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Omega-3 fatty acids with minimal benefits in lowering risks of heart disease: Study

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If you include plenty of omega-3-rich foods in your diet and shun saturated fats to lower your risks of heart disease, findings of a new study may bring some bad news to you. Researchers involved in a new study focused on the association between fatty acid consumption and cardiovascular health said that high consumption of polyunsaturated fatty acids does not reduce the risks of cardiovascular disease.

In the study "Association of Dietary, Circulating, and Supplement Fatty Acids With Coronary Risk: A Systematic Review and Meta-analysis" published in the journal Annals of Internal Medicine March 18, researchers analyzed data from 72 earlier studies that involved 600,000 participants from 18 countries to find evidence of link between fatty acids and coronary heart disease.

The American Heart Association (AHA) promotes the consumption of polyunsaturated fats such as omega-3 and omega-6 found in fatty fish, vegetable oils and nuts as well as urge the reduction in foods that are rich in saturated fats such as fat from meat, milk and other dairy products saying that these could raise blood cholesterol level which could lead to increased risk of heart disease and stroke.

The researchers, however, said that their study did not provide evidence that would support this recommendation. "Current evidence does not clearly support cardiovascular guidelines that encourage high consumption of polyunsaturated fatty acids and low consumption of total saturated fats," the researchers concluded.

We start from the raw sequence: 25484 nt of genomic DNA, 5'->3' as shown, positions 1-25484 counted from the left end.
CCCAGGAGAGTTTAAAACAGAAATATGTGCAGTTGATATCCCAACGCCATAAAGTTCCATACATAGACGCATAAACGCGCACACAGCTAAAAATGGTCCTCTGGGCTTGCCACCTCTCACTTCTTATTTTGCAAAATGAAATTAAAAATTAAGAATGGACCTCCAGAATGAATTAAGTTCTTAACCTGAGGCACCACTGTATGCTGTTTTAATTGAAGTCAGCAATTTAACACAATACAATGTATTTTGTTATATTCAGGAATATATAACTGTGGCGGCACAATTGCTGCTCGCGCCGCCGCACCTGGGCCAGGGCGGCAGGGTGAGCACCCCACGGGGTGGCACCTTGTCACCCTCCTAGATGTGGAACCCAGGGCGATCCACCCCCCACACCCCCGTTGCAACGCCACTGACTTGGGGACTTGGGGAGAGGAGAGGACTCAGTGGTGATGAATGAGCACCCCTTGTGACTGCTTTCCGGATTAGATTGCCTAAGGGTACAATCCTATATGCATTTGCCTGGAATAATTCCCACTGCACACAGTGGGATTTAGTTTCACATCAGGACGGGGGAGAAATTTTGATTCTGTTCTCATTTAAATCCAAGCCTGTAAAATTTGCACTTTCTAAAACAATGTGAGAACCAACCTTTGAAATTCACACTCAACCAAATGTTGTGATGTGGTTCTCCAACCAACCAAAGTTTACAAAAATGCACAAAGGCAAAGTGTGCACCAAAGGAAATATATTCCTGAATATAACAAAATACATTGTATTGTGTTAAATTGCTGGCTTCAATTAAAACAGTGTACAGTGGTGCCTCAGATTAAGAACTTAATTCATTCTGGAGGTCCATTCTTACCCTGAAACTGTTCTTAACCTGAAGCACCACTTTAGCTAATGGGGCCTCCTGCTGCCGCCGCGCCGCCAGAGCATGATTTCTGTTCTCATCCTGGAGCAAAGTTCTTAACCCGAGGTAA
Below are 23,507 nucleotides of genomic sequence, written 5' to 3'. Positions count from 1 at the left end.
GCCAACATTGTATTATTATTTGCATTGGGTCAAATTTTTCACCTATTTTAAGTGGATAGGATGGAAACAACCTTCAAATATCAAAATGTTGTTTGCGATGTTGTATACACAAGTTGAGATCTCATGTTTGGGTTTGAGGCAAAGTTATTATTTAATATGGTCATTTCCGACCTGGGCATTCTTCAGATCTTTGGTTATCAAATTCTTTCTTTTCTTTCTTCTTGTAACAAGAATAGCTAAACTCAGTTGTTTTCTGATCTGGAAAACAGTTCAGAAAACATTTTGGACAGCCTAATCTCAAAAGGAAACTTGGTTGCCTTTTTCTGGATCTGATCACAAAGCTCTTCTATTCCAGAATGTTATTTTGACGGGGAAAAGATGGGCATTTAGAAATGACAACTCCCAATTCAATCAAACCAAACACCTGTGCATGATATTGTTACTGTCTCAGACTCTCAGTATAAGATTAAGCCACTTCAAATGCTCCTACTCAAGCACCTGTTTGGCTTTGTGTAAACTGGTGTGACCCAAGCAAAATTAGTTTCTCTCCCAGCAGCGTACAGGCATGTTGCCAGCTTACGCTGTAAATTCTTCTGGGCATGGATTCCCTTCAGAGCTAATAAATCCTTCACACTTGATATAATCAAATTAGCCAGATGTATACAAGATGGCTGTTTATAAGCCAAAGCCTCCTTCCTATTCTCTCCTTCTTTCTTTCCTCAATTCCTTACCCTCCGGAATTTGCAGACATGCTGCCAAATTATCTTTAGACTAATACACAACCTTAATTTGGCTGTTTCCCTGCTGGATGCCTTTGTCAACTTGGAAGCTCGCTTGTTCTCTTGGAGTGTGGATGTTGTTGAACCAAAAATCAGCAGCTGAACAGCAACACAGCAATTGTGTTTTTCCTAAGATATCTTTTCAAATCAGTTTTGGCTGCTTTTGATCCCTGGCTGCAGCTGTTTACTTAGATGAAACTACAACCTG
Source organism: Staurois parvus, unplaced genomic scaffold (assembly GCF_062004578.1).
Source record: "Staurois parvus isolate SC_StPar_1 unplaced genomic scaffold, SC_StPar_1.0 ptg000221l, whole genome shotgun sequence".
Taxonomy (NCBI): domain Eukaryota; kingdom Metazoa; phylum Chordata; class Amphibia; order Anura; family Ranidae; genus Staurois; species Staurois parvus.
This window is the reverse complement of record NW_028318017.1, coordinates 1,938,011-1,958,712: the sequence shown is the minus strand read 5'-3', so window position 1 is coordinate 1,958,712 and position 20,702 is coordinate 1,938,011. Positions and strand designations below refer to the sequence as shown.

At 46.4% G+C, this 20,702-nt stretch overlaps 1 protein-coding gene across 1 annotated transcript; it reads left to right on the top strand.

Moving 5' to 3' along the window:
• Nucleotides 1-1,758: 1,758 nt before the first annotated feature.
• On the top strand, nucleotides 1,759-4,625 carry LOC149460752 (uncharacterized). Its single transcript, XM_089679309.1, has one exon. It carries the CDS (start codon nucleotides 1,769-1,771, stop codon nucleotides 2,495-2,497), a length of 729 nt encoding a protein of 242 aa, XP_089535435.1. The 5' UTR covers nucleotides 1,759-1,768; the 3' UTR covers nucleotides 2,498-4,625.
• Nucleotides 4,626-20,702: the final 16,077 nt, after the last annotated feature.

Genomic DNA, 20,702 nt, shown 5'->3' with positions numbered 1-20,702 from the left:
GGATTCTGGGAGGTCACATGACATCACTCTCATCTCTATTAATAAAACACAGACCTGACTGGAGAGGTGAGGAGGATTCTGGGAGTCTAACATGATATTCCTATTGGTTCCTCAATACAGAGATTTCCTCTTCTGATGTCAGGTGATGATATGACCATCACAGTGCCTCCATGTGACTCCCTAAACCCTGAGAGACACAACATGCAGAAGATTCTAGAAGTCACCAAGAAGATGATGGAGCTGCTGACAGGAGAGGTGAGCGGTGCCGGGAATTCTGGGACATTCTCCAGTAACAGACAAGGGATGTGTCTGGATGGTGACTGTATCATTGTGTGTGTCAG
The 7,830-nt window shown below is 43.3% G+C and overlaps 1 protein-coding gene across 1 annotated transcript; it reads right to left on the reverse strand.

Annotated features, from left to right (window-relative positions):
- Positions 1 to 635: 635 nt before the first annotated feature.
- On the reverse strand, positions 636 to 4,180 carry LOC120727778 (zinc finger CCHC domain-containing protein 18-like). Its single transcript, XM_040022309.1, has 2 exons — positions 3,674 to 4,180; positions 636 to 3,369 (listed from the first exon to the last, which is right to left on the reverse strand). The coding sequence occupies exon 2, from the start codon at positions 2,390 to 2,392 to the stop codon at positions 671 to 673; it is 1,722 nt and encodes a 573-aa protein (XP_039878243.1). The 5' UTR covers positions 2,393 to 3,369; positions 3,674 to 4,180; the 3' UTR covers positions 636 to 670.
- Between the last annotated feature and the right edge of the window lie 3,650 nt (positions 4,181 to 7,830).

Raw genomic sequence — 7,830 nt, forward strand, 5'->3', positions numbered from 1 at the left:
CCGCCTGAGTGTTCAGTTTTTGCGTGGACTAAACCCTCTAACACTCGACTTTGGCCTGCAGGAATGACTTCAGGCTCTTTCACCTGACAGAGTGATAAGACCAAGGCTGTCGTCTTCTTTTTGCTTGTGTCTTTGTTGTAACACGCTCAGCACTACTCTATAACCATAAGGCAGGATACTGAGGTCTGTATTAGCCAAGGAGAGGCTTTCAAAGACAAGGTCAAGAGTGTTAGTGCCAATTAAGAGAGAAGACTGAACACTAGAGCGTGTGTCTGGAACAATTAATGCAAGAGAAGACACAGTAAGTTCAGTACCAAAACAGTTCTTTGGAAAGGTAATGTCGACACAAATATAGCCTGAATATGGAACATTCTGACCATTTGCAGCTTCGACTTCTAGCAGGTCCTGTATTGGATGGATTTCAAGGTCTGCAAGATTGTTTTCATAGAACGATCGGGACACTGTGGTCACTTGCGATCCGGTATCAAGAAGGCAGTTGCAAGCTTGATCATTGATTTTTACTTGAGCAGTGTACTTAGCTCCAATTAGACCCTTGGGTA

Of the 72 studies analyzed by the researchers, 40 involved healthy people, 10 with subjects who have high cardiovascular risk factors and 22 involved subjects with cardiovascular disease.

Study author Rajiv Chowdhury, a cardiovascular epidemiologist in the Department of Public Health and Primary Care at the University of Cambridge in the U.K said that in 17 studies that involved over 75,000 subjects, they did not find proof that supplementing the diet with omega-3 fatty acids decreases heart disease risks. "My take on this would be that it's not saturated fat that we should worry about," Chowdhury said. "It's the high carbohydrate or sugary diet that should be the focus of dietary guidelines."

Still, other health experts advise that the current dietary recommendations be followed. "Dietary recommendations are not made on the basis of a single study," said Penny Kris-Etherton, a professor of nutrition at Pennsylvania State University, said. "For now, people should follow the recommendations because they came from five years of review and they're based on a lot of different studies."

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